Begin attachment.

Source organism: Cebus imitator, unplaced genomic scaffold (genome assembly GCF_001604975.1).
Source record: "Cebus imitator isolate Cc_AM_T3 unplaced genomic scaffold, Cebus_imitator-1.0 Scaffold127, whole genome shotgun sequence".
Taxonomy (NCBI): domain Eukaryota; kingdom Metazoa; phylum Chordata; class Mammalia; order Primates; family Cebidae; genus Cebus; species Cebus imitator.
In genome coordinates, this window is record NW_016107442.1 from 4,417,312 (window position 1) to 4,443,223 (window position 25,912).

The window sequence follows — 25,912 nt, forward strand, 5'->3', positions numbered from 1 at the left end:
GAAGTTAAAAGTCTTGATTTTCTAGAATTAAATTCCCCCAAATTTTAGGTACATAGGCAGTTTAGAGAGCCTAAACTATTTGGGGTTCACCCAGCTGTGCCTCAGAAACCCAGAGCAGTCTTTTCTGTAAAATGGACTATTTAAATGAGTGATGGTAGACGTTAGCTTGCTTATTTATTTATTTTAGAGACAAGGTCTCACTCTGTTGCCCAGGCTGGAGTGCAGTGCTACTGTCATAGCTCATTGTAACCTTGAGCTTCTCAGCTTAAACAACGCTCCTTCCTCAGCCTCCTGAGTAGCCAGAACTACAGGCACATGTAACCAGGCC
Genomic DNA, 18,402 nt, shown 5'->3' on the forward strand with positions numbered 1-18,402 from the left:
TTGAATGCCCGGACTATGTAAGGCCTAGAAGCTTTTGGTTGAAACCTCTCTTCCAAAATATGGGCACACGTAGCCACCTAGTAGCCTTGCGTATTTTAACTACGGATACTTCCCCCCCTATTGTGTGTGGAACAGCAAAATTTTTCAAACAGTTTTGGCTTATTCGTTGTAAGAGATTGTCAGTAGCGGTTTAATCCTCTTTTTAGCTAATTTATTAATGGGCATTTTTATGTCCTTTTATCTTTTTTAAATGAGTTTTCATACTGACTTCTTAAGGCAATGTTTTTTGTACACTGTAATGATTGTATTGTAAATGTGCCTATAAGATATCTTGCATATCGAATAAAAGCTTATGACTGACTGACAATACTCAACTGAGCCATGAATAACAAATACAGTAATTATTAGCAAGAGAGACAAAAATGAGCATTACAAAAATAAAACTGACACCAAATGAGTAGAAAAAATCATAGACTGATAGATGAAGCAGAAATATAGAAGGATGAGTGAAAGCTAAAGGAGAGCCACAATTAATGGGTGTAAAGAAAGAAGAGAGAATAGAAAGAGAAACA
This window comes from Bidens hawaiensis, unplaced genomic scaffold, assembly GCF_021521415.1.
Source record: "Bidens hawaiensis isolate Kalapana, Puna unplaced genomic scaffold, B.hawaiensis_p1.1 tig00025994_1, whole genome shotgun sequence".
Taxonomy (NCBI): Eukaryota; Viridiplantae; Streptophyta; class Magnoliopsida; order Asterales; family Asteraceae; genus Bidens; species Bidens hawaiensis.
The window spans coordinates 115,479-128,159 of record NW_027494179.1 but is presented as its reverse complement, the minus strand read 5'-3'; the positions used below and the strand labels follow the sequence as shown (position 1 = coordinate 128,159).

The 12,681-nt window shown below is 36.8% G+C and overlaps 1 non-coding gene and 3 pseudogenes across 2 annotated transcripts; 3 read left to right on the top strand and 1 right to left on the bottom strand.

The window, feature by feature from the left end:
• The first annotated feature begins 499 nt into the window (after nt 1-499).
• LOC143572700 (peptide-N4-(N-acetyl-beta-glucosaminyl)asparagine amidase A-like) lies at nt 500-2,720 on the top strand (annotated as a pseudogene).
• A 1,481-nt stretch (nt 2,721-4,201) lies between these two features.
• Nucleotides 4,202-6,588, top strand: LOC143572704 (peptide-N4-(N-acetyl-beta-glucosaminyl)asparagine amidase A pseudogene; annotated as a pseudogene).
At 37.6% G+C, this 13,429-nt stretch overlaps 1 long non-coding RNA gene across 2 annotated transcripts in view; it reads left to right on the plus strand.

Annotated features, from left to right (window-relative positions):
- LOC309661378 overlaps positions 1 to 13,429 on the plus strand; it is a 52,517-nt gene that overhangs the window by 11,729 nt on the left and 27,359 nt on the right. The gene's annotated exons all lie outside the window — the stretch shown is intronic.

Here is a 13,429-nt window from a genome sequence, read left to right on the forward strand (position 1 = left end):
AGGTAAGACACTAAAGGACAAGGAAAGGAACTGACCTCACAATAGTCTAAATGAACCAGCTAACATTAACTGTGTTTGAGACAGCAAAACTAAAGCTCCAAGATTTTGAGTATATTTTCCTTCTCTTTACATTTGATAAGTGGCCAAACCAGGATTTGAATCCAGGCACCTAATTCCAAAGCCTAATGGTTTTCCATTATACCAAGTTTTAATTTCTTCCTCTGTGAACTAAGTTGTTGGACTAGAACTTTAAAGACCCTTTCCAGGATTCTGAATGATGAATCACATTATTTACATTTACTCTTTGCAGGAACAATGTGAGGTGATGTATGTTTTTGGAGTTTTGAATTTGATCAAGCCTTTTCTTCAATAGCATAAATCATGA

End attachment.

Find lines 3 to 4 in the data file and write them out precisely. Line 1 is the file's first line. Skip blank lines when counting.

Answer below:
Taxonomy (NCBI): domain Eukaryota; kingdom Metazoa; phylum Chordata; class Mammalia; order Primates; family Cebidae; genus Cebus; species Cebus imitator.
In genome coordinates, this window is record NW_016107442.1 from 4,417,312 (window position 1) to 4,443,223 (window position 25,912).